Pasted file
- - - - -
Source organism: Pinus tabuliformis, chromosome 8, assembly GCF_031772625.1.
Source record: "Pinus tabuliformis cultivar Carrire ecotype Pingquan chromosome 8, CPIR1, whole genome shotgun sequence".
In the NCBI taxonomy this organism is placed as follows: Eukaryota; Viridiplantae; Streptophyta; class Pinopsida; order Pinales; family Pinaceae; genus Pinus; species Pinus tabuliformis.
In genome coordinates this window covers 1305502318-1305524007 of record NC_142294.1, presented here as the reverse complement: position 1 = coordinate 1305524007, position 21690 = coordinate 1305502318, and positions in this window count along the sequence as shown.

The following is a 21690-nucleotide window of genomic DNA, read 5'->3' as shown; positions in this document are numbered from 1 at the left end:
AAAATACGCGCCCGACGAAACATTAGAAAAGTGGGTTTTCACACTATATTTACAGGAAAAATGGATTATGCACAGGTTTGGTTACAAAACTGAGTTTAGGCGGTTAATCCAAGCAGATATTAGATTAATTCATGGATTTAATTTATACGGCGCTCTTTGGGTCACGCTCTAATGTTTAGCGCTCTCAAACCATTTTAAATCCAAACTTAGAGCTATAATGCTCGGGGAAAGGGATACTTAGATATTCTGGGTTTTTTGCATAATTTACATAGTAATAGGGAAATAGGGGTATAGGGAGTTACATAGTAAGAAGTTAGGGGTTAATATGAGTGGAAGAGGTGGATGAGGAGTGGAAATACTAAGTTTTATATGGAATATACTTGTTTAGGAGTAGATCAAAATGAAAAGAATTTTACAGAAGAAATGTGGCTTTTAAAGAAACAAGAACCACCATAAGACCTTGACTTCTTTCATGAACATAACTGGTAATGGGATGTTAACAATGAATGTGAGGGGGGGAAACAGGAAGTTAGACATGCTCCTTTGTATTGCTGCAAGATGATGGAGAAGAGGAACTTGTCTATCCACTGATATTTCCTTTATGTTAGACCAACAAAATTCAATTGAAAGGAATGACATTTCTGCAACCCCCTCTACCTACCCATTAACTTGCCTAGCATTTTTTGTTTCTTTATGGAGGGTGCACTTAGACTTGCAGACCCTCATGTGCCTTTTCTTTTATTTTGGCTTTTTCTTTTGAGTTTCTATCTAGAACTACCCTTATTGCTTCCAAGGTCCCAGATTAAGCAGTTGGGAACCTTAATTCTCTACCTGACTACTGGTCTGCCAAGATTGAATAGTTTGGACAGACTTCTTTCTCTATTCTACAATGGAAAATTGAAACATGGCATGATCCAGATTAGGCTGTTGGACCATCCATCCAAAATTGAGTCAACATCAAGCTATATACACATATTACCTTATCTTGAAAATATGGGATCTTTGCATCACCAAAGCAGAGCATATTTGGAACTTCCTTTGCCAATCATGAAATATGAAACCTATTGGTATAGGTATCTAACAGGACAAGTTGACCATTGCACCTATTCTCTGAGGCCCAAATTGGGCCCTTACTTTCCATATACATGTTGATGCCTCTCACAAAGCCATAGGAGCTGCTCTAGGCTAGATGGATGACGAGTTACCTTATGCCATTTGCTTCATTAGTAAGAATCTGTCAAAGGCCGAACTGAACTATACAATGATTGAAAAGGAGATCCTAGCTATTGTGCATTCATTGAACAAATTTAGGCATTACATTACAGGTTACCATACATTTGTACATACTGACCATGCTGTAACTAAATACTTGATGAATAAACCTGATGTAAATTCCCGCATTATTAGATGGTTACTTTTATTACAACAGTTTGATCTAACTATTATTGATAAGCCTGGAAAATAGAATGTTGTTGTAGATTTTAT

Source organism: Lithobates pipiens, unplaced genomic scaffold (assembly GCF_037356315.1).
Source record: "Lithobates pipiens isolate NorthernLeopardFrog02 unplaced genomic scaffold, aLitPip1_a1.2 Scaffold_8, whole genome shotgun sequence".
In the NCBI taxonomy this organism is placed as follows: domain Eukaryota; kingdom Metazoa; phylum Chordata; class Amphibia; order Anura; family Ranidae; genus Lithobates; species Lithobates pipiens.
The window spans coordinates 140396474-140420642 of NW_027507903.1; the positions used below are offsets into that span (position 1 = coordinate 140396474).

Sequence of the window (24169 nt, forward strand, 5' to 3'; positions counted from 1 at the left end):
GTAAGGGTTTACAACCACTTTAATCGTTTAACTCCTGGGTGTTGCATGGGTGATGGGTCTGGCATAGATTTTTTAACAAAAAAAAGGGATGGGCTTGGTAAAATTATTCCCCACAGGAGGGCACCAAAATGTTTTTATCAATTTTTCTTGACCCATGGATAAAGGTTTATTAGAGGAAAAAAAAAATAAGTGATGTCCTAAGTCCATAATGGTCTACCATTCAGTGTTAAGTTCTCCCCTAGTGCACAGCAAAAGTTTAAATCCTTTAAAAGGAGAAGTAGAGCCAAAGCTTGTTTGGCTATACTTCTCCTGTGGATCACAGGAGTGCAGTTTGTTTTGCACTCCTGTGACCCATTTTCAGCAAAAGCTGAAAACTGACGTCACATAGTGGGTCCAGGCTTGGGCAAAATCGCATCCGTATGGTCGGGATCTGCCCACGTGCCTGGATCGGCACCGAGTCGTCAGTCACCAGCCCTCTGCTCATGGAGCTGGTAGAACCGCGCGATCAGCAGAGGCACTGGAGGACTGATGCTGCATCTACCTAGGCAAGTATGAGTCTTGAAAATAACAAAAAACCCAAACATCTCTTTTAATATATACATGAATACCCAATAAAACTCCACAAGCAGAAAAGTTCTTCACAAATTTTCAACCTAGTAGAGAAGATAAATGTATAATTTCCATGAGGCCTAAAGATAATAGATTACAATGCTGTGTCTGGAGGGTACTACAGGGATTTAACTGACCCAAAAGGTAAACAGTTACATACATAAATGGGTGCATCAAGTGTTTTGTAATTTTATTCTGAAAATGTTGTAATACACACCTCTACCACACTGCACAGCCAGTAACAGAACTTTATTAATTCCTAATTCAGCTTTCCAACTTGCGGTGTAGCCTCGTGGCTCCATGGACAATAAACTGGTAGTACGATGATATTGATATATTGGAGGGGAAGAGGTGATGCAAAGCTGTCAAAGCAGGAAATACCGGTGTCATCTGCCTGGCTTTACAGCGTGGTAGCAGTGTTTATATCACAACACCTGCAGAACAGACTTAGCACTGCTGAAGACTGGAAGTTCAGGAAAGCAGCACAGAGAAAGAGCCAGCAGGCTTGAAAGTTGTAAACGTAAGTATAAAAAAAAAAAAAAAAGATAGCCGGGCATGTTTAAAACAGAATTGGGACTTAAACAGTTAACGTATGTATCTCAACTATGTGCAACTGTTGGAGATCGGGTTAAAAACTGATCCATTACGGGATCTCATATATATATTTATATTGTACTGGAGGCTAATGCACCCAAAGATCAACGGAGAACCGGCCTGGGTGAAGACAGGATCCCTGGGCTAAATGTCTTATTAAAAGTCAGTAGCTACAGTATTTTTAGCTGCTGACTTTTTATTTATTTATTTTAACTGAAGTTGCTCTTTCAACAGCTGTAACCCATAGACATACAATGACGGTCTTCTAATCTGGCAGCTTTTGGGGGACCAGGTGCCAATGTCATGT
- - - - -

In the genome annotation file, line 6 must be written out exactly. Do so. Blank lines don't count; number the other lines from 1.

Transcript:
AAAATACGCGCCCGACGAAACATTAGAAAAGTGGGTTTTCACACTATATTTACAGGAAAAATGGATTATGCACAGGTTTGGTTACAAAACTGAGTTTAGGCGGTTAATCCAAGCAGATATTAGATTAATTCATGGATTTAATTTATACGGCGCTCTTTGGGTCACGCTCTAATGTTTAGCGCTCTCAAACCATTTTAAATCCAAACTTAGAGCTATAATGCTCGGGGAAAGGGATACTTAGATATTCTGGGTTTTTTGCATAATTTACATAGTAATAGGGAAATAGGGGTATAGGGAGTTACATAGTAAGAAGTTAGGGGTTAATATGAGTGGAAGAGGTGGATGAGGAGTGGAAATACTAAGTTTTATATGGAATATACTTGTTTAGGAGTAGATCAAAATGAAAAGAATTTTACAGAAGAAATGTGGCTTTTAAAGAAACAAGAACCACCATAAGACCTTGACTTCTTTCATGAACATAACTGGTAATGGGATGTTAACAATGAATGTGAGGGGGGGAAACAGGAAGTTAGACATGCTCCTTTGTATTGCTGCAAGATGATGGAGAAGAGGAACTTGTCTATCCACTGATATTTCCTTTATGTTAGACCAACAAAATTCAATTGAAAGGAATGACATTTCTGCAACCCCCTCTACCTACCCATTAACTTGCCTAGCATTTTTTGTTTCTTTATGGAGGGTGCACTTAGACTTGCAGACCCTCATGTGCCTTTTCTTTTATTTTGGCTTTTTCTTTTGAGTTTCTATCTAGAACTACCCTTATTGCTTCCAAGGTCCCAGATTAAGCAGTTGGGAACCTTAATTCTCTACCTGACTACTGGTCTGCCAAGATTGAATAGTTTGGACAGACTTCTTTCTCTATTCTACAATGGAAAATTGAAACATGGCATGATCCAGATTAGGCTGTTGGACCATCCATCCAAAATTGAGTCAACATCAAGCTATATACACATATTACCTTATCTTGAAAATATGGGATCTTTGCATCACCAAAGCAGAGCATATTTGGAACTTCCTTTGCCAATCATGAAATATGAAACCTATTGGTATAGGTATCTAACAGGACAAGTTGACCATTGCACCTATTCTCTGAGGCCCAAATTGGGCCCTTACTTTCCATATACATGTTGATGCCTCTCACAAAGCCATAGGAGCTGCTCTAGGCTAGATGGATGACGAGTTACCTTATGCCATTTGCTTCATTAGTAAGAATCTGTCAAAGGCCGAACTGAACTATACAATGATTGAAAAGGAGATCCTAGCTATTGTGCATTCATTGAACAAATTTAGGCATTACATTACAGGTTACCATACATTTGTACATACTGACCATGCTGTAACTAAATACTTGATGAATAAACCTGATGTAAATTCCCGCATTATTAGATGGTTACTTTTATTACAACAGTTTGATCTAACTATTATTGATAAGCCTGGAAAATAGAATGTTGTTGTAGATTTTAT